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Chrysler Crossfire

Review

It's been the case since the sleek Audi was first launched: it mixes affordability, style and, most importantly, it has the right prestige badge on its bonnet. It was also the only car in this particular model niche but things are about to change.

Nissan is preparing to launch its 350Z (Fleet NewsNet July 17) and Chrysler is aiming directly for the TT with its Crossfire coupe which goes on sale here in October. With underpinnings from the Mercedes-Benz SLK, the Crossfire is only available with one engine, a 215bhp 3.2-litre V6 and the choice of automatic or manual transmission.

Where it differs from the SLK is its appearance. The Crossfire is clothed in a dramatic body which heralds the beginning of a new design direction for Chrysler, featuring retro touches such as a wide silver grille with winged badge atop and a high-waisted design which enhances the car's muscular appearance.

It is the first production car to echo the looks of the numerous design studies that Chrysler has displayed at various motor shows around the world for the past couple of years and the firm is pinning its hopes on the Crossfire to build its business.

Steve Gray, marketing director for Chrysler and Jeep at DaimlerChrysler UK, said: 'This car will take our business further and faster than any other model we have had. Crossfire is a whole new step for us – this is the future of the Chrysler brand.'

Already 500 of the 600 models due in the UK this year have been sold, despite the car not going on sale until October. However, Chrysler is not aiming for huge sales because supplies of right-hand drive models will be limited.

So in a market worth 30,000 sales a year, the Crossfire is going to be a small player. Even in a full year of sales Chrysler is only expecting to sell about 1,200 units.

But there is no underestimating how quickly a car can become a cult fashion accessory. With Audi TTs almost two-a-penny, the Crossfire could well be the car that people choose in a bid to stand out.

Expect to see the majority of Crossfires sold cruising around city streets. So the Chrysler will certainly stand out, but with Audi's TT 180 priced at £24,805 and Nissan's 350Z (with 276bhp) costing from £24,000, competition is going to be pretty tough for the pricey Crossfire

THE Crossfire is a striking looking car from the outside, so opening the doors and settling in behind the wheel is a rather disappointing experience.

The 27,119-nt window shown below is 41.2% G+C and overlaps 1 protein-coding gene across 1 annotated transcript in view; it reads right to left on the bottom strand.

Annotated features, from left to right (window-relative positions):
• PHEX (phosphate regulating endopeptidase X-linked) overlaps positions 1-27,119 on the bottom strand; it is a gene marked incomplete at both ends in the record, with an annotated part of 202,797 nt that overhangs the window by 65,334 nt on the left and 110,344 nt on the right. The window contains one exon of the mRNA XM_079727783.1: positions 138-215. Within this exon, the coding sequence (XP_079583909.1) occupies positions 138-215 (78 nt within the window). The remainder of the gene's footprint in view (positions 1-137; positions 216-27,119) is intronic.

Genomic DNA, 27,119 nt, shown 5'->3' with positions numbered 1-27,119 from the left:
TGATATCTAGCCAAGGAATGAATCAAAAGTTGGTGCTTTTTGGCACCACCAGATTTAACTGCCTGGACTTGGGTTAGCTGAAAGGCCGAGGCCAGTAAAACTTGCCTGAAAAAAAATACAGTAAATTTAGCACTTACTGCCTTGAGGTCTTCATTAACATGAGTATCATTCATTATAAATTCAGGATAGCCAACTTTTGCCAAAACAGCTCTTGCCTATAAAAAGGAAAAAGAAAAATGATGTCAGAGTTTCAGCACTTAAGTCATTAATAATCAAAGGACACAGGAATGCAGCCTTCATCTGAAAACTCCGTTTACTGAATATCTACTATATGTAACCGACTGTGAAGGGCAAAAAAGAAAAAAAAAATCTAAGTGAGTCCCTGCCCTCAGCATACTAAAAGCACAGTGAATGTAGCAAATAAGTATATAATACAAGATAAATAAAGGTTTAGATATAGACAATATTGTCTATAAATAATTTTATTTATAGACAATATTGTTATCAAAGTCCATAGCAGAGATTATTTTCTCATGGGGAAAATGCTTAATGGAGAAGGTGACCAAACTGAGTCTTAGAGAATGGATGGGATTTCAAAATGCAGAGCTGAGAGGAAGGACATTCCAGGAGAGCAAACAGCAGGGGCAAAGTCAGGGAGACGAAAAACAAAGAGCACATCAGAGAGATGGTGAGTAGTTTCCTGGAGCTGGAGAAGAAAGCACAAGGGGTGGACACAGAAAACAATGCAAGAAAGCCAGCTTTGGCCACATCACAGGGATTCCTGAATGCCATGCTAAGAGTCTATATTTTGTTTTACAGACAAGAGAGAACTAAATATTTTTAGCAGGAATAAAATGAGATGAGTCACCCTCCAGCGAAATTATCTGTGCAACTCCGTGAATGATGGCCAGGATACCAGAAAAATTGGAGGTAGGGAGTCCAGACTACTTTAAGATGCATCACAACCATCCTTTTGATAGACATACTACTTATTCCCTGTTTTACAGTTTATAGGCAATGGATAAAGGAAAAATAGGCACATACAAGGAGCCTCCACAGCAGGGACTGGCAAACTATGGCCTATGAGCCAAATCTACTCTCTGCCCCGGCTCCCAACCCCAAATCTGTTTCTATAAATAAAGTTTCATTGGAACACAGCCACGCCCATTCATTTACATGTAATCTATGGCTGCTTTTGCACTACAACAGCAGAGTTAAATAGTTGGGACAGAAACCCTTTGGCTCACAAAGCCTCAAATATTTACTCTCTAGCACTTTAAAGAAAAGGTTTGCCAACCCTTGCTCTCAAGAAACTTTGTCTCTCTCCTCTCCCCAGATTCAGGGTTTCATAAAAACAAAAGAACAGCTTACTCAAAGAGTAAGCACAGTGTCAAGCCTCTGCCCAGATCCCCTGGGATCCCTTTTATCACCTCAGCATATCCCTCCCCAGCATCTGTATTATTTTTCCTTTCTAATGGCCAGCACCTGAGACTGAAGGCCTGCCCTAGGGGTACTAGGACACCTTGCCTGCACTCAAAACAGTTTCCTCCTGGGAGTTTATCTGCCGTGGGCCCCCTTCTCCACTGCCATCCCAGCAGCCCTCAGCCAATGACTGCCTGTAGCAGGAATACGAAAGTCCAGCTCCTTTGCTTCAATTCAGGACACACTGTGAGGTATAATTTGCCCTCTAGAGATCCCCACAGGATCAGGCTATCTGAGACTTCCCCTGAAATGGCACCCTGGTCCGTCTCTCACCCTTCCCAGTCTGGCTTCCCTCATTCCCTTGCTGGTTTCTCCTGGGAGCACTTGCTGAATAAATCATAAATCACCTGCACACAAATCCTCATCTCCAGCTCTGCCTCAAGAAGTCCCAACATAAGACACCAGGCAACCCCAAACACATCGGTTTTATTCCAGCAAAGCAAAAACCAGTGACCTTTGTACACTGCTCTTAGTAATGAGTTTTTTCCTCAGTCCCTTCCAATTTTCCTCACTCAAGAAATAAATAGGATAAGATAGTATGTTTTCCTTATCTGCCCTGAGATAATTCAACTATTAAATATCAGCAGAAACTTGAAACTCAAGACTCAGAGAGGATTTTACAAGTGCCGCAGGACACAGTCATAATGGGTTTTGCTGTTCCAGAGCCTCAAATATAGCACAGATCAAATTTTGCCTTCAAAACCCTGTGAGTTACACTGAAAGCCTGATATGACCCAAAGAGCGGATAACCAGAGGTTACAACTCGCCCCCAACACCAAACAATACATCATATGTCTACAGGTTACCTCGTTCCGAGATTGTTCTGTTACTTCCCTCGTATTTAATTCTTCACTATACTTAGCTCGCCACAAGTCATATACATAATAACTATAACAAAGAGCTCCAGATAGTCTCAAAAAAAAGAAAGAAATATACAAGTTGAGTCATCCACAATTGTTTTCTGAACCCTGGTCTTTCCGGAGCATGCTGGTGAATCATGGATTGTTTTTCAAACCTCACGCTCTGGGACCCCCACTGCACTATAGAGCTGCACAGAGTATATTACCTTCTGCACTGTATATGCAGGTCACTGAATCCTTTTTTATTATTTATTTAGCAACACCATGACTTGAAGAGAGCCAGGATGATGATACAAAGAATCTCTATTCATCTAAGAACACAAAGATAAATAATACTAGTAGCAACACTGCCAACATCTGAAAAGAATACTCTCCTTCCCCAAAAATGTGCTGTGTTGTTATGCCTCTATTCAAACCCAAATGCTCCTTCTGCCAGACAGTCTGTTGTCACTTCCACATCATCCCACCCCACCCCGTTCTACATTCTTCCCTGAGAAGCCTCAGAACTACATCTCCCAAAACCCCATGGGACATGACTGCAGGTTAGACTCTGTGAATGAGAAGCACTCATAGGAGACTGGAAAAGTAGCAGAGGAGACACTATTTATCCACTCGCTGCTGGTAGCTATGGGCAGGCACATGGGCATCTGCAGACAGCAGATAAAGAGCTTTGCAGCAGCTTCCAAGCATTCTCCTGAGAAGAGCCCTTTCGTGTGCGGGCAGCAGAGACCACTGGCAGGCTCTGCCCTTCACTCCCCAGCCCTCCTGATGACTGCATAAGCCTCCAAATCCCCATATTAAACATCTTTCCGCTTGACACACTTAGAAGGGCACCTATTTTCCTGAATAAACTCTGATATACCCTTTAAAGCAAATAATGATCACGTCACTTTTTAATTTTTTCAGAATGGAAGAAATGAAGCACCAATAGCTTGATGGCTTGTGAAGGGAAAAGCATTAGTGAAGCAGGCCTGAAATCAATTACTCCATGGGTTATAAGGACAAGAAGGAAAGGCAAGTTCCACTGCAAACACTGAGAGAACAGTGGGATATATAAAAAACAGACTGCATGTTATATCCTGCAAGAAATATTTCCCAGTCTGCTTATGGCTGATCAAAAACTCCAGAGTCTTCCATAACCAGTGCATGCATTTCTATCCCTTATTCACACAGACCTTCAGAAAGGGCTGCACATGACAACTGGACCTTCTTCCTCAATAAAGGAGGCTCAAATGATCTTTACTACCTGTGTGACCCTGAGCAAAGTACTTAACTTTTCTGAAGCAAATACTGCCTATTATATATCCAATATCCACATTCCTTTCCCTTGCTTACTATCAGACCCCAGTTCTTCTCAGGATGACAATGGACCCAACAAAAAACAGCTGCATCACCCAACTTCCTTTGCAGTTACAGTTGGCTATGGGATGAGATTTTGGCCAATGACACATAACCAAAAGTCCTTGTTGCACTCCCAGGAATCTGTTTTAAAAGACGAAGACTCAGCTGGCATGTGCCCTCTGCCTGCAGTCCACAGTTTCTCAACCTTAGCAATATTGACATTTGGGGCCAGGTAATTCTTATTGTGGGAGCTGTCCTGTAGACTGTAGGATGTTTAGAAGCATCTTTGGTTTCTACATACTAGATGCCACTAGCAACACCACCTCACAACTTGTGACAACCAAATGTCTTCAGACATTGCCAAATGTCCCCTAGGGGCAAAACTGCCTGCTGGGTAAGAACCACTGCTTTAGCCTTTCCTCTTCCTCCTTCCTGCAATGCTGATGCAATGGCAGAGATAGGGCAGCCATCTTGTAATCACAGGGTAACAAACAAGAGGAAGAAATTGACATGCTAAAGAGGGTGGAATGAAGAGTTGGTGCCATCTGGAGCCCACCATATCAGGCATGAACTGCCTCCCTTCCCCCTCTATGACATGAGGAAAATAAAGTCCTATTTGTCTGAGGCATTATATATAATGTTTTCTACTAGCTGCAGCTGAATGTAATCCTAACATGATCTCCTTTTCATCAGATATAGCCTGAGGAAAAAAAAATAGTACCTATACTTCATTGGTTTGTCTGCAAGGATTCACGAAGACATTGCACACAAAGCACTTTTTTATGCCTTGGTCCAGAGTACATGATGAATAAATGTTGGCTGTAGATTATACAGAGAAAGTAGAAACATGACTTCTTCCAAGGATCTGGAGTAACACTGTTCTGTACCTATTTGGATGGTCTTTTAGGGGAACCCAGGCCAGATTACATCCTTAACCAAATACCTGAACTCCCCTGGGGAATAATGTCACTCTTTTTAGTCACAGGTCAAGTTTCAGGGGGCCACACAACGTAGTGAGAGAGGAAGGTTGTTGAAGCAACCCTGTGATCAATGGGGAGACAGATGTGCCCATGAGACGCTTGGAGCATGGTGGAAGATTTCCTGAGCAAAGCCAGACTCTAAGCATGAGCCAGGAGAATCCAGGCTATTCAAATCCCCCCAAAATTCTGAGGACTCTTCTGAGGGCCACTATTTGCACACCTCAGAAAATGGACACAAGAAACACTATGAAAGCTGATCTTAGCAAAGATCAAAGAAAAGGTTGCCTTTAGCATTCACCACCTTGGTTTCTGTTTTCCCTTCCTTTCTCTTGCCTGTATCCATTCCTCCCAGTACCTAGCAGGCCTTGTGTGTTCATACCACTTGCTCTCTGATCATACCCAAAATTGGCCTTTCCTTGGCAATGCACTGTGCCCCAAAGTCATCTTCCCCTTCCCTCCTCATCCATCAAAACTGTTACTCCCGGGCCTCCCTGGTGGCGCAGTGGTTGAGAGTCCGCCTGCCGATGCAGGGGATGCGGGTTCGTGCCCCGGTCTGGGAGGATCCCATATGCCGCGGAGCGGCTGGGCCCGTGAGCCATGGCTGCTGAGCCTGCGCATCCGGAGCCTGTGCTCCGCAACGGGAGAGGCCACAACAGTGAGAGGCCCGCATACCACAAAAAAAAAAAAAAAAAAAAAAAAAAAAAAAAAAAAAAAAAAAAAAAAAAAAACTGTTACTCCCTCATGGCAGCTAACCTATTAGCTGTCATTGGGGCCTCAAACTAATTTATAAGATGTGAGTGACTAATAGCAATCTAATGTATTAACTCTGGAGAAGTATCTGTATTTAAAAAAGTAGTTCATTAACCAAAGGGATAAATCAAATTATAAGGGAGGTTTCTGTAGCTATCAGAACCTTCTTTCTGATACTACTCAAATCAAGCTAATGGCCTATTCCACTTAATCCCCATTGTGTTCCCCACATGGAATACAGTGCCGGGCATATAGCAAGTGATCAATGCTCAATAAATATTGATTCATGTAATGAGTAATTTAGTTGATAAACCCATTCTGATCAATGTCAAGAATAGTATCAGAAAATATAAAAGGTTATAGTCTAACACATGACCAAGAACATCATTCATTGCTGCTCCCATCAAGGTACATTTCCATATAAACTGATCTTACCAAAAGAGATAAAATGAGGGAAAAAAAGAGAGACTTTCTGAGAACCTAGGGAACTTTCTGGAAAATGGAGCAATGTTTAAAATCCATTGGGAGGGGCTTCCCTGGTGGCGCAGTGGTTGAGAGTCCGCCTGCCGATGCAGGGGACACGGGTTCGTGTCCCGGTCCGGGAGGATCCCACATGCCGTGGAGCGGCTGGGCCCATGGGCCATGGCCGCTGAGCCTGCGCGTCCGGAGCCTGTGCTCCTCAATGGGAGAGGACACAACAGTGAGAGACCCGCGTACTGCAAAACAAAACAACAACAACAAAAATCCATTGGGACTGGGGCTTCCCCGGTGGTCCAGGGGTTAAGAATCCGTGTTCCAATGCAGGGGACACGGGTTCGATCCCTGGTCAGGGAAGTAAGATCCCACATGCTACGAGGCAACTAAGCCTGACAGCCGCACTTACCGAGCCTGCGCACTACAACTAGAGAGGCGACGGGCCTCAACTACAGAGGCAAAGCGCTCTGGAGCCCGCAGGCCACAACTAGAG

The cabin is a cosy two-seater and the Mercedes-Benz influence is clear in some of the dials but the quality of materials used is not good for a car costing upwards of £27,000.

The dashboard and fascia panel feature brittle-feeling plastics which look unpleasant and silver-effect plastics are used for the door pull handles and gearknob when really they should be made of metal.

Compared to the solidity of the Audi TT's interior, the Crossfire comes a poor second. My first drive was in a manual gearbox model on a test route which took in twisting country roads and sections of de-restricted autobahn on the outskirts of Frankfurt.

The manual gearbox felt awkward to use and didn't like to be rushed when changing gear. However, this car is more cruiser than out-and-out sports car, which is why the automatic gearbox model is the best solution for this car. Being a Mercedes-Benz unit it offers seamless shifts with the option of 'manual' changes if you so desire.

On our test route the Crossfire cruised happily at very high speed, which is all well and good but on twisty and bumpy roads it felt less composed. Part of this is because the Crossfire has larger wheels at the rear than the front (19-inch diameter against 18-inch). This makes the rear of the car feel excessively 'lively' and uncomposed on uneven roads.

Driving verdict

THE automatic model is the pick of the bunch because it suits the cruising nature of the car ideally, but at £28,500 it faces some serious rivals. And for this money, I would have expected a much better quality interior. For now the Audi TT's position is safe.

Model: Chrysler Crossfire
Engine (cc): 3,199
Max power (bhp/rpm): 215/5,700
Max torque (lb-ft/rpm): 229/3,000
Max speed (mph): 150
0-62mph (secs): 6.5
Comb fuel consumption (mpg): 22.7 (auto: 23.4)
CO2 emissions (g/km): 256 (auto: 239)
On sale: October
Price (OTR): £27,260 (auto: £28,500)

CO2 emissions and fuel consumption data correct at time of writing. The latest figures are available in the Fleet News fuel cost calculator and the company car tax calculator.

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